Age of onset (AO) of Huntington disease (HD) is known to be correlated with the length of an expanded CAG repeat in the HD gene. Apolipoprotein E (APOE) genotype, in turn, is known to influence AO in Alzheimer disease, rendering the APOE gene a likely candidate to affect AO in other neurological diseases too. We therefore determined APOE genotype and normal CAG repeat length in the HD gene for 138 HD patients who were previously analysed with respect to CAG repeat length. Genotyping for APOE was performed blind to clinical information. In addition to highlighting the effect of the normal repeat length upon AO in maternally inherited HD and in male patients, we show that the APOE ε2ε3 genotype is associated with significantly earlier AO in males than in females. Such a sex difference in AO was not apparent for any of the other APOE genotypes. Our findings suggest that subtle differences in the course of the neurodegeneration in HD may allow interacting genes to exert gender specific effects upon AO.
- Huntington disease
- age of onset
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Huntington disease (HD) is a late onset, autosomal dominant neurodegenerative disease associated with the expansion of a CAG repeat in the first exon of a gene on chromosome 4.1 The repeat number is polymorphic, with eight to 39 repeats observed in the normal population, and 36 to over 120 repeats found in the affected genes of HD patients.2 Age of onset (AO) of HD is variable and shows anticipation, that is, the disease tends to manifest progressively earlier from generation to generation.2-5
The most important factor influencing AO in HD is the length of the expanded CAG repeat, which shows strong negative correlation with AO in the relatively few juvenile patients bearing long repeat arrays (>50 repeats), and less strong, albeit significant, correlation in adult onset HD patients.3-6 Moreover, previous analysis of a cohort of Welsh HD patients has shown a length effect on AO for the CAG repeat of the non-disease chromosome (that is, that from the normal parent) when paternally inherited,4 an outcome anticipated before the isolation of the HD gene,7 but not replicated in other studies.5 6 However, though variation in repeat length may explain some of the variation in AO and, together with the observed progression of expansion over generations, provides a molecular basis for anticipation, other variables must play a role, particularly in those cases where pathological repeat numbers are in the high 30s or low 40s.2 8 This insight has prompted the search in HD patients for other genes influencing AO, particularly in adult onset cases. Finding such genes is paramount since they may provide clues as to the pathology arising from the expanded repeat.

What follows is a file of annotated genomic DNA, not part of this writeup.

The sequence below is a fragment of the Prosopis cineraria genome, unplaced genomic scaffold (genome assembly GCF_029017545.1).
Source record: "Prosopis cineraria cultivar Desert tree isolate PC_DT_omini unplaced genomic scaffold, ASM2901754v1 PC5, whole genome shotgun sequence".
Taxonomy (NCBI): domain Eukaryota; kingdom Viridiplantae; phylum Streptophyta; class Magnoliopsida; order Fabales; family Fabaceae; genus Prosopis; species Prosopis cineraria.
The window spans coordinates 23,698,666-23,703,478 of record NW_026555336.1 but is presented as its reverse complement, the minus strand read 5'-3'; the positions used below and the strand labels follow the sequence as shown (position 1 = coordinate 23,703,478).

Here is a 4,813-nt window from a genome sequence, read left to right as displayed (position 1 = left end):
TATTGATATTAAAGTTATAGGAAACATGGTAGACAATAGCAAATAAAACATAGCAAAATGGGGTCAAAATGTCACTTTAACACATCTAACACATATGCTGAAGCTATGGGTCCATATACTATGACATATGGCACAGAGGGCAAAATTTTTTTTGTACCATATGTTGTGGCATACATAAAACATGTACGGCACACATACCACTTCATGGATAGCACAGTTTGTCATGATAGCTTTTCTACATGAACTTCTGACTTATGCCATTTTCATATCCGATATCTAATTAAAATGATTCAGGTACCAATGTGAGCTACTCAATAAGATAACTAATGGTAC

Human apolipoprotein E (ApoE) exists in three common isoforms, E2, E3, and E4, which are encoded by a gene (APOE) with three alleles, ε2, ε3, and ε4. Carriers of the ε4 allele are known to be at an increased risk of developing late onset Alzheimer disease (AD)9; the mechanism underlying this association is, however, still unknown. ApoE binds β-amyloid9 and Evanset al 10 suggested that ApoE is involved in the initiation of β-amyloid fibril formation. Indeed, Maet al 11 have shown this function in vitro, with E4 exhibiting the strongest promotion of fibril formation. Carriership of ε4 is also implicated in the presentation of motor neurone disease where possession of at least one copy is associated with bulbar rather than limb onset.12 More recent evidence indicates that ApoE exerts an isoform specific antioxidant role. Thus, E2 gives most protection and E4 least,13 a finding not inconsistent with the substantially later AO of AD observed among ε2 carriers as compared with ε4 carriers.14
The association of APOE genotype with several neurodegenerative disorders has been examined, with inconclusive results,15but an analysis of APOE genotypes in HD patients has not been reported so far. We therefore studied a series of DNA samples from patients previously analysed with respect to their CAG repeat number and AO4 to see whether APOE genotype could explain a significant proportion of AO variation.
Materials and methods
A total of 138 Welsh HD patients who had had their CAG repeat numbers determined before4 were analysed for their APOE genotype, blind to repeat number and AO. For 121 of these patients, the sex of the transmitting parent was also known. Polymerase chain reaction and CfoI digestion were carried out as described by Wenham et al,16 followed by polyacrylamide gel electrophoresis of fragments on 6% non-denaturing gels with ethidium bromide staining.
Statistical analysis was performed using the SAS/STAT®software package (version 6). Comparison of two Pearson correlation coefficients, r1 and r2, from samples of sizes n1 and n2, was carried out by means of the z statistic,